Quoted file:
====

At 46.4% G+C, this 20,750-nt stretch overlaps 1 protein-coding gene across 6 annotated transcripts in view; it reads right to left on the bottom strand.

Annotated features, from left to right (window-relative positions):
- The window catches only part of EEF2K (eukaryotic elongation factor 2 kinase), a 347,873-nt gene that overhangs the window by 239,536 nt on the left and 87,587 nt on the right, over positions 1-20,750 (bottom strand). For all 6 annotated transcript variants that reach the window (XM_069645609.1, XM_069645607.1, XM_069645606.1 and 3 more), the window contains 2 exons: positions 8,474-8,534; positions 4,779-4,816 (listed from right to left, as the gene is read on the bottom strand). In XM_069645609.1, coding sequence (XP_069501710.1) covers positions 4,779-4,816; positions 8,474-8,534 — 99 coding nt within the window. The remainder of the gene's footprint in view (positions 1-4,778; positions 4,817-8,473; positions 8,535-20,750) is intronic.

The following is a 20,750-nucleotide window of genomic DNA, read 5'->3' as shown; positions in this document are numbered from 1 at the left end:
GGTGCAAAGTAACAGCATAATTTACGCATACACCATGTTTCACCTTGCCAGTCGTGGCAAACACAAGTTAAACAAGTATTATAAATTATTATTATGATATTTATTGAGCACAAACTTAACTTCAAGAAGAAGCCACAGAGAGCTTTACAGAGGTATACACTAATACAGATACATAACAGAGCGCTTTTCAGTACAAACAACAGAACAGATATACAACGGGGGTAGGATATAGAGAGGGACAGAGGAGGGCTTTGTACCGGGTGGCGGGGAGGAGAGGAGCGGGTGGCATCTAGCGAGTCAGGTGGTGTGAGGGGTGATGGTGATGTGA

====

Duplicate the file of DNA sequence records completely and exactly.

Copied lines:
At 46.4% G+C, this 20,750-nt stretch overlaps 1 protein-coding gene across 6 annotated transcripts in view; it reads right to left on the bottom strand.

Annotated features, from left to right (window-relative positions):
- The window catches only part of EEF2K (eukaryotic elongation factor 2 kinase), a 347,873-nt gene that overhangs the window by 239,536 nt on the left and 87,587 nt on the right, over positions 1-20,750 (bottom strand). For all 6 annotated transcript variants that reach the window (XM_069645609.1, XM_069645607.1, XM_069645606.1 and 3 more), the window contains 2 exons: positions 8,474-8,534; positions 4,779-4,816 (listed from right to left, as the gene is read on the bottom strand). In XM_069645609.1, coding sequence (XP_069501710.1) covers positions 4,779-4,816; positions 8,474-8,534 — 99 coding nt within the window. The remainder of the gene's footprint in view (positions 1-4,778; positions 4,817-8,473; positions 8,535-20,750) is intronic.

The following is a 20,750-nucleotide window of genomic DNA, read 5'->3' as shown; positions in this document are numbered from 1 at the left end:
GGTGCAAAGTAACAGCATAATTTACGCATACACCATGTTTCACCTTGCCAGTCGTGGCAAACACAAGTTAAACAAGTATTATAAATTATTATTATGATATTTATTGAGCACAAACTTAACTTCAAGAAGAAGCCACAGAGAGCTTTACAGAGGTATACACTAATACAGATACATAACAGAGCGCTTTTCAGTACAAACAACAGAACAGATATACAACGGGGGTAGGATATAGAGAGGGACAGAGGAGGGCTTTGTACCGGGTGGCGGGGAGGAGAGGAGCGGGTGGCATCTAGCGAGTCAGGTGGTGTGAGGGGTGATGGTGATGTGA